Over the past few months, WWE Superstar Stardust (formerly Cody Rhodes) and CW’s Arrow star, Stephen Amell has been involved in a feud which has primarily taken place on social media. This month, the two men finally got to go at it on Monday Night Raw right before COO Triple H confirmed that Amell will fight Stardust at SummerSlam in a tag match (teaming with Neville, another target of Stardust’s attacks).
The hype of the match has brought an incredible amount of media attention, and an astounding number of Amell’s fans who aren’t familiar with the current WWE product that are tuning in just because he’s going to be there. This is hardly the first time that movies or TV has crossed over in the unpredictable and sometimes surreal world of professional wrestling. In a landscape that is populated with undead wizards, leprechauns, and men claiming to be from the cosmos, it is one that celebrities from the across the board want to be part of.
So before Amell and Stardust get into the ring tonight, let’s take a look at some of the more memorable celebrity cameos, run-ins, and crossovers that have come before.
Freddie Prinze, Jr
Hollywood heartthrob Freddie Prinze, Jr was an unabashed WWE fan when he was growing up and even was seen attending WrestleMania XXIV. Prinze's relationship with the company became a professional one when he was hired as a member of the creative staff and helped in putting together programming for TV as well as pay-per-views for the SmackDown! brand. His time at the company lasted barely a year and it was announced that they had parted ways in February of 2009.
In August of the same year, the Scooby-Doo star returned to the WWE as a guest host of RAW and was attacked by then-WWE Champion, Randy Orton. Orton, who was irate that Prinze wouldn't cancel the tag team match with Orton and John Cena (who was scheduled to right Orton for the title at that year's SummerSlam).
Prinze got his revenge on Orton later as he made the tag match of Orton and Cena against Jeri-Show (Chris Jericho and the Big Show) and Lumberjack Match with some of Orton's biggest rivals at the time.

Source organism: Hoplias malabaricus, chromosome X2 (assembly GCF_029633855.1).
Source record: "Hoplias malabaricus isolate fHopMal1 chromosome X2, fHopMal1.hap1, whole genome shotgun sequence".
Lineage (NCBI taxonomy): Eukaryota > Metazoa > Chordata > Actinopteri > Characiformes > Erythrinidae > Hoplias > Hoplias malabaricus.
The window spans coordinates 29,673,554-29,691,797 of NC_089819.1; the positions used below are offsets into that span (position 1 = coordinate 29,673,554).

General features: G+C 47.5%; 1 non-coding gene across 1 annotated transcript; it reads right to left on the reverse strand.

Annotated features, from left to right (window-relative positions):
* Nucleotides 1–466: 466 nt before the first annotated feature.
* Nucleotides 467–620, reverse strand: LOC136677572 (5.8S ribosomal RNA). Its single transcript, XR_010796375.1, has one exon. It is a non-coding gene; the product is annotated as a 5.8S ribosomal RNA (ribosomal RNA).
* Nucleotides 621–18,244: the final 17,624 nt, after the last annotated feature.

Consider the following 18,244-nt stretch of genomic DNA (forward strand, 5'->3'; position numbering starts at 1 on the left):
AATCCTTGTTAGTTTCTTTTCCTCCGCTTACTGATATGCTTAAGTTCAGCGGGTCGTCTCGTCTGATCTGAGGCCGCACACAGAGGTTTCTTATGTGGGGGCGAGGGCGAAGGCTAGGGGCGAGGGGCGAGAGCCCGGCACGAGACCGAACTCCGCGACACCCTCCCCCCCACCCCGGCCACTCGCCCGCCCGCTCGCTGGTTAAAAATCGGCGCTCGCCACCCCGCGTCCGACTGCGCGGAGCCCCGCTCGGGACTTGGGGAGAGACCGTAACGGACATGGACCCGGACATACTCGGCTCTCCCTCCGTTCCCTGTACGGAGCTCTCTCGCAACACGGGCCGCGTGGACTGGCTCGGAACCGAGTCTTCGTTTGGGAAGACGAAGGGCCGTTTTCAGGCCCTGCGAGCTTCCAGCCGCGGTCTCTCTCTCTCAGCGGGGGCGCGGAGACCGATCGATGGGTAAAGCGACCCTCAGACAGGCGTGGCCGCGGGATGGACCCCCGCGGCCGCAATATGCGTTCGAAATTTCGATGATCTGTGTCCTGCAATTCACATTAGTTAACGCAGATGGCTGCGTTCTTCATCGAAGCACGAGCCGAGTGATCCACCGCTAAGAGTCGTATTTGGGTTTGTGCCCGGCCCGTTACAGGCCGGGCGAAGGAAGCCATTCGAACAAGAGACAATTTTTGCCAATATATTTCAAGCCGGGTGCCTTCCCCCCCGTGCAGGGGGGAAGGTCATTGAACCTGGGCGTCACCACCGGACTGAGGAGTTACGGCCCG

A year later, Prinze came back to the company as a producer and director and even directed and starred in a skit with Vince McMahon who was waking up from a coma.
Prinze left the company again in 2012, but he speaks very highly of his time there.
Yes, the star of the horror franchise Child's Play, Chucky, has wrestling ties.
Before he was stalking Rick Steiner, WCW actually had a promotional tie-in to Child's Play 3: Look Who's Stalking back in 1991. That's right, one lucky WCW fan could have won a special screening of the movie with 100 of their friends...or you could just win a shirt.
That is a narrow spectrum of prices, WCW.
Now, going back to the Rick Steiner situation. Rick had been taunted by the plastic, ginger monster before his match with his brother, Scott at Halloween Havoc '98 as Chucky favored Scott over Rick. I'm not sure if the Chucky's opinion was really important and he plugged the upcoming Bride of Chucky movie before never being heard from again in the world of professional wrestling.
At some point Chucky mentioned that he wants to branch off into directing and he sees Scott as his leading man. Yes, beyond bizarre, but you have to love "Mean" Gene Okerlund treating Chucky like a viable threat as well as a real talking, sociopathic doll.
Art imitates life...or something to that extent.
Coming off of his Academy Award nomination for portraying a troubled wrestler whose career is fading off into the sunset in the aptly-titled The Wrestler (as well as being cast in Iron Man 2), Mickey Rourke took to the ring with one motive: to punch Chris Jericho's face off.
The thing is, the whole scenario was supposed to be leading up to a match between Jericho and Rourke at WrestleMania, but it was going to be announced after the Oscars. Well, Rourke spilt the beans too early where he essentially shot a promo on the red carpet at the SAG Awards, which Jericho didn't take too kindly to.
The two continue to build up the match, even appearing on ">Larry King. Unknown to Jericho though, Rourke didn't realize he was in character, which resulted in a pretty hilarious altercation. Jericho explains what went down in his latest autobiography.
"Hey, man, I hear you're a little pissed off at me for the Larry King thing, but I want you to know that I was just putting on a show, ya dig?" Rourke's face hardened as if he'd been waiting to get to the heart of the matter from the moment I got into the ring. "No, brother," he said with his distinct New York accent. "You don't say the things you said to me and not mean it. In my world, in the boxing world, when you say that shit, it's because you're looking for a fight."
The two eventually patched things up, but since Rourke's insurers vetoed an actual match, Jericho took on Ricky Steamboat, Jimmy Snuka, and "Rowdy" Roddy Piper in a three-on-one handicap match instead. Jericho insisted that Rourke hit him as hard as he wanted "as long as it looked good."
Promoting your movie isn't always the easiest things to do. You've got to do the talk show circuit, lots of interviews, and sometimes, you help an underdog get a pinfall victory.
Such is the case with Hugh Jackman back in 2011 when he was promoting the rock'em sock'em robots-esque Real Steel. See, the thing was around this time that current Presidential hopeful Donald Trump "bought" Monday Night RAW and assigned a guest host each week (Trump himself was inducted into the WWE Hall of Fame in 2013).
Jackman was in the middle of his promotion of the movie when interrupted by Vicki Guerrero and Dolph Ziggler. Check out the confrontation below.